In Shumakom's artistic process there is a precise and impeccable invoice, where front and back are equally important, where specific and contemporary reformulations of the pictorial medium are obvious, together with our own search that lead us to past and foreign memories, such as the work of the architect and designer, Eileen Gray (1878-1976): Satellite Mirror (1926-27). An object designed for hes E-1027 house (1926-1929), a bathroom mirror that included a central lamp with which a homogeneous illumination was obtained, without shadows. A mirror that incorporated an adjustable

arm with another convex magnifying mirror capable of making our backside visible. Front and back in the same plane.

The history of this Côte d'Azur house offers new readings of these embroideries that Jubelin makes from Satellite Mirror, an object created for the guest room. Gray built this house on behalf of architect Jean Badovici, her then partner. Years later, when Eileen Gray moved out, Badovici invited Le Corbusier to intervene by filling that tidy rationalist constructive aesthetic with eight murals that would be disseminated in a well-known photographic series in which any reference to its architect was omitted.

Jubelin chooses this domestic piece, this articulated mirror, repairing its specificities, in its interrelation with this domestic space where the staircase was the nucleus where the rest of the domestic spaces pivoted from.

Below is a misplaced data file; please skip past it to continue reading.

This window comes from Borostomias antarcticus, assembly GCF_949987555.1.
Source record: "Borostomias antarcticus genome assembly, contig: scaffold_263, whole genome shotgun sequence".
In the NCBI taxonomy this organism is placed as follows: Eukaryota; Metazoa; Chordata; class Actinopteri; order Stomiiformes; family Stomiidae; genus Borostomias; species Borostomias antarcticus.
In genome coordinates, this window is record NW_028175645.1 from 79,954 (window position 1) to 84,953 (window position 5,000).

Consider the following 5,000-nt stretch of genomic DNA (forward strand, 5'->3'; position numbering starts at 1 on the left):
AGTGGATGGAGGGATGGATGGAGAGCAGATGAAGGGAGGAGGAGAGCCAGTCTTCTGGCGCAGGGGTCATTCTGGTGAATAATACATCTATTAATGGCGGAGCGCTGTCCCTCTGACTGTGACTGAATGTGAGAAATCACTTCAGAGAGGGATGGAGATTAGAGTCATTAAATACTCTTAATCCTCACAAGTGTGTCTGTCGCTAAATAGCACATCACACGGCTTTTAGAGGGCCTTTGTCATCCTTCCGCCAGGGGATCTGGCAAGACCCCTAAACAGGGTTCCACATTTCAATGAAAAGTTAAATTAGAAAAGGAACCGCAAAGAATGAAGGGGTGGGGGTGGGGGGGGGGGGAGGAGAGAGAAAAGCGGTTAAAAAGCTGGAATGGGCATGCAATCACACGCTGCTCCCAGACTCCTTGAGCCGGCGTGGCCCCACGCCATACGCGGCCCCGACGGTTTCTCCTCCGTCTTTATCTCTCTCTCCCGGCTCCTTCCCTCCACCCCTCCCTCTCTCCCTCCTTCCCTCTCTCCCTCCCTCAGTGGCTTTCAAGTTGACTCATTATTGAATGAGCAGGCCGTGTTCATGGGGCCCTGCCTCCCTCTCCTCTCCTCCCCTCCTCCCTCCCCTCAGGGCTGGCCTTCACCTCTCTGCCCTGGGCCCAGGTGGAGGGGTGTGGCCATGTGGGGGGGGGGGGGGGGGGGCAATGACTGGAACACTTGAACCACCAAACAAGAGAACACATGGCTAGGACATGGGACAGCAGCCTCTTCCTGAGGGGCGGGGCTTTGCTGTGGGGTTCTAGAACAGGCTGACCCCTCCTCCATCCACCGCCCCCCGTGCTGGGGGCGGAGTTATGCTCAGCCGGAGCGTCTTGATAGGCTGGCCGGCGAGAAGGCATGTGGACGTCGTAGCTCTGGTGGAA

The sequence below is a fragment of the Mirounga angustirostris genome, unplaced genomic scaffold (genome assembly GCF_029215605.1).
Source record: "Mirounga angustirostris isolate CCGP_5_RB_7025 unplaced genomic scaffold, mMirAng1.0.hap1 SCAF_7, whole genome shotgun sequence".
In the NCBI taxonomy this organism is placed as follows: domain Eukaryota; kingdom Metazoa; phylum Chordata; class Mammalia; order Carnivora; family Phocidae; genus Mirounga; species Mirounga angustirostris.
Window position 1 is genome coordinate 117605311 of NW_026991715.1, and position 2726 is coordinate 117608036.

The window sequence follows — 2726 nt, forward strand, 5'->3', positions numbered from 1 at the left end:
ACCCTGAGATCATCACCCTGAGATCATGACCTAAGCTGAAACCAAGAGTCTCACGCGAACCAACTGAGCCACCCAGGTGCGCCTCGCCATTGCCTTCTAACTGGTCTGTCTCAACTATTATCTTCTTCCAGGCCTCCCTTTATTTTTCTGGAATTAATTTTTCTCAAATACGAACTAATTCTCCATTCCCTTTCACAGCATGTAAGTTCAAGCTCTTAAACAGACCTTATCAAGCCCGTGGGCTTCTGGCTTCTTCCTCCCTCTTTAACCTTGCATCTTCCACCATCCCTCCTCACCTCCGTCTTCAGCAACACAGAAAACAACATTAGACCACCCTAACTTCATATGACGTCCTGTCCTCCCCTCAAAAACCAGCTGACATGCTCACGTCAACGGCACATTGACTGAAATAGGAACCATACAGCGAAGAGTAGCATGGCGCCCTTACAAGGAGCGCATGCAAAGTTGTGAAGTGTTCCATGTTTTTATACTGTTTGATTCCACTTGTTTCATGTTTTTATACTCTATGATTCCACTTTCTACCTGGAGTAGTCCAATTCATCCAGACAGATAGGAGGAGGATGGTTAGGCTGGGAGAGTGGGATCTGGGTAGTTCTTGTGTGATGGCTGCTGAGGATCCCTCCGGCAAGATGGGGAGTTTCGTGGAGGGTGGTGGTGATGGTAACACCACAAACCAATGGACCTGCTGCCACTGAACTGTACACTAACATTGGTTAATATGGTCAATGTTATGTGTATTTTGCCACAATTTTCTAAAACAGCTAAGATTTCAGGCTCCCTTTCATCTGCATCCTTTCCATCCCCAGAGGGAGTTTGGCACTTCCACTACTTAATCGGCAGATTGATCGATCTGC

There is an interesting relationship between the mirror and the pilgrimage, between the 'magical' function of this object and the rituals. Relationships that are framed in religious devotion in places of worship where it was difficult to approach relics; through the use of the mirror, pilgrims received the desired sacred image.

The silver frames chosen for Shumakom specularly integrate our body, and even our look, if we decide to sit in the available chair. This specular image emerges as a self-revealing element. The mirror virtually opens its space to the surface, acting as a utopia, following Michel Foucault, because it is a space empty of space. But also as heterotopia, as that mythical and real impugnation of the space we inhabit.

Thus, this primitive Way that Narelle Jubelin traces, which through words and works establishes a link with other projects, unravels a discontinuous and dense thread between different spaces, communal and sacred, such as Jerusalem and Compostela, and intimate, domestic and specular, as in the E-1027 house.